The First Prize is $10,000. Download the full Competition text here.

Just one event to note at the moment. In support of the WorldChanging Book Tour, AFHMN will have some sort of presence at the Minneapolis tour stop. The event takes place on November 8th at the Kingman Studios in Northeast Minneapolis. It looks like it will be a great time.

"There'll be DJs. There'll be snacks and drinks. There'll be chances to meet and mingle with other folks doing worldchanging work in the Twin Cities. There will even be some surprise guests. In fact, we expect that this may be one of most enjoyable events of our entire tour. We hope you can make it!"

Check out the WorldChanging Tour: Minneapolis website here. For information on all WorldChanging Tour stops, check here.


Now that you're in the know, we'll return to our irregularly unscheduled content shortly.

Thursday, October 12

The Global Rich List

So just how rich are you?

If you're like me, you might not be used to thinking of yourself in those terms. And admittedly, it's not always that easy to do when some months you feel like you barely have enough to pay your bills, much less buy groceries, and much
much less go out for a drink or two on the weekends.

Well, since we all need a wake-up call now and again, Poke, a London based interactive media firm, created the Global Rich List. They write...

"We are obsessed with wealth. But we gauge how rich we are by looking upwards at those who have more than us. This makes us feel poor.

We wanted to do something which would help people understand, in real terms, where they stand globally. And make us realize that in fact most of us (who are able to view this web page) are in the privileged minority.

We want people to feel rich. And give some of their extra money to a worthwhile charity."

Go ahead, give it a shot... just how rich are you?

Friday, October 6

Friday Photography | USA by Air

This online photo journal documents a flight from California to Oshkosh, WI and back for the 2006 Oshkosh Airshow back in July. There are some truly fascinating photos here that really show the geography of the US in an unparalleled way.

See some interesting examples below, and just for kicks - I've keyed each geographic location or point of interest to it's corresponding Wikipedia page. Click the pictures to see a larger version.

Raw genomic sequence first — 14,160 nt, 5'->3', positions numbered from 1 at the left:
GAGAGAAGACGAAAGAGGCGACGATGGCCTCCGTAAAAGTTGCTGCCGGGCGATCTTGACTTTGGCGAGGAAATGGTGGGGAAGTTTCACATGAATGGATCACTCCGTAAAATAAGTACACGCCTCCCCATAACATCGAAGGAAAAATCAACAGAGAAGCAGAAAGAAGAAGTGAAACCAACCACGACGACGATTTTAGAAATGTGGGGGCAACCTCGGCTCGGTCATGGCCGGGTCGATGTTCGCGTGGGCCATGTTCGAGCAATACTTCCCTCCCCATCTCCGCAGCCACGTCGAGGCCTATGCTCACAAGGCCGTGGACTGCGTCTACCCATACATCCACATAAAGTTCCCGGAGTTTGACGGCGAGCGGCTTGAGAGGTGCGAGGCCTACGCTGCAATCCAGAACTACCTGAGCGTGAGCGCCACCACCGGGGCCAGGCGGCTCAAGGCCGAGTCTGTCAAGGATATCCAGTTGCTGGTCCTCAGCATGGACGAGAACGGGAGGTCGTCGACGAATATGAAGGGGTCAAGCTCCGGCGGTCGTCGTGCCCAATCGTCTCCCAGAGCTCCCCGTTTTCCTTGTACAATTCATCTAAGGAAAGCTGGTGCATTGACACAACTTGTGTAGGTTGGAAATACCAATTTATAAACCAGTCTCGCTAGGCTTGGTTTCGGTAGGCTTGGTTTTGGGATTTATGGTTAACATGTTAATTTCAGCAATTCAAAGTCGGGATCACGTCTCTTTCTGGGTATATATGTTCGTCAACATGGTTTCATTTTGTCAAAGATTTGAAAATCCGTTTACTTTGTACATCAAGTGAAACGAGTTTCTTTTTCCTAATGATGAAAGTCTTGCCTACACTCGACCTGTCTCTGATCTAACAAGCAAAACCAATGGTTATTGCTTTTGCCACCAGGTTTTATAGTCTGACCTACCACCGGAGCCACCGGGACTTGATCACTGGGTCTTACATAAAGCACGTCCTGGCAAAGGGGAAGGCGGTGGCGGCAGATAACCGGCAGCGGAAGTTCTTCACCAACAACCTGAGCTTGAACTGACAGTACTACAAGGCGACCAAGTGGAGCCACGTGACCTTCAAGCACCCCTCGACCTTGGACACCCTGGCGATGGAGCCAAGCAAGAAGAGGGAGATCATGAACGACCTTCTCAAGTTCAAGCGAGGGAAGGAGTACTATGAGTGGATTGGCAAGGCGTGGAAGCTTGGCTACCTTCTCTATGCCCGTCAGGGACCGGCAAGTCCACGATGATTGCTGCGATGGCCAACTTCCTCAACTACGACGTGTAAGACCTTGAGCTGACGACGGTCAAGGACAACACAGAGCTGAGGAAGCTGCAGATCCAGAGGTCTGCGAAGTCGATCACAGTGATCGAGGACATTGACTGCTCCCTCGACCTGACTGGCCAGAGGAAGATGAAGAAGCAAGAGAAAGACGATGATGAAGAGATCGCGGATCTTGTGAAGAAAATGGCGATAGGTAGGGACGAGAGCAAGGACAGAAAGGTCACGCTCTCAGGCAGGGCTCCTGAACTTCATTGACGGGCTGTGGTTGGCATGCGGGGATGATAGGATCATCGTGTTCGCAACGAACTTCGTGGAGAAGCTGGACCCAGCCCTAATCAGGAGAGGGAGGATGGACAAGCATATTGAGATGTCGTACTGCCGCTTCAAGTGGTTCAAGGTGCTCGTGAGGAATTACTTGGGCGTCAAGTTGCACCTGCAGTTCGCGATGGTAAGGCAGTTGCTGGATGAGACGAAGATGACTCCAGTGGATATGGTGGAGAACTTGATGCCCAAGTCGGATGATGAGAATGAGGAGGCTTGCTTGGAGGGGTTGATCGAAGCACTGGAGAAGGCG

The Great Salt Lake Desert (crossed in 30 minutes).

The Great Salt Lake... ever wonder what gives it that odd color? Just ask Wikipedia!

"...Dunaliella salina, a species of algae which releases beta-carotene, and halophilic bacteria which together give the water an unusual reddish or purplish color."


A massive coal fired power plant.

The mighty Mississippi River. This picture can't be taken too far from AFHMN's very own Twin Cities.

On the way back: Devils Tower.

And of course, what cross-country aerial adventure would be complete without a fly-over of Mount Rushmore? What an amazing photograph!

See the whole trip here, and have a great weekend!

Thursday, September 28

Friday Photography | Chernobyl Tourism

These gates mark the entrance to Chernobyl county.

The worst accident in the history of nuclear power occurred at 1:23am on April 26th, 1986. The evacuation and resettlement of over 336,000 people throughout large areas of Ukraine, Belarus, and Russia followed the event. Ground zero, the now radioactive city of Prypiat (home of the Chernobyl Nuclear Power Plant), has sat "officially" vacant until recently.

In stark contrast to another type of power plant tourism we featured last May, you can now take guided tours of the Chernobyl disaster area. The tour itinerary makes for some interesting reading:

9:00 Depart Kyiv. Two-hour ride northwards to the border of the "exclusion zone". The area is 214 km in perimeter.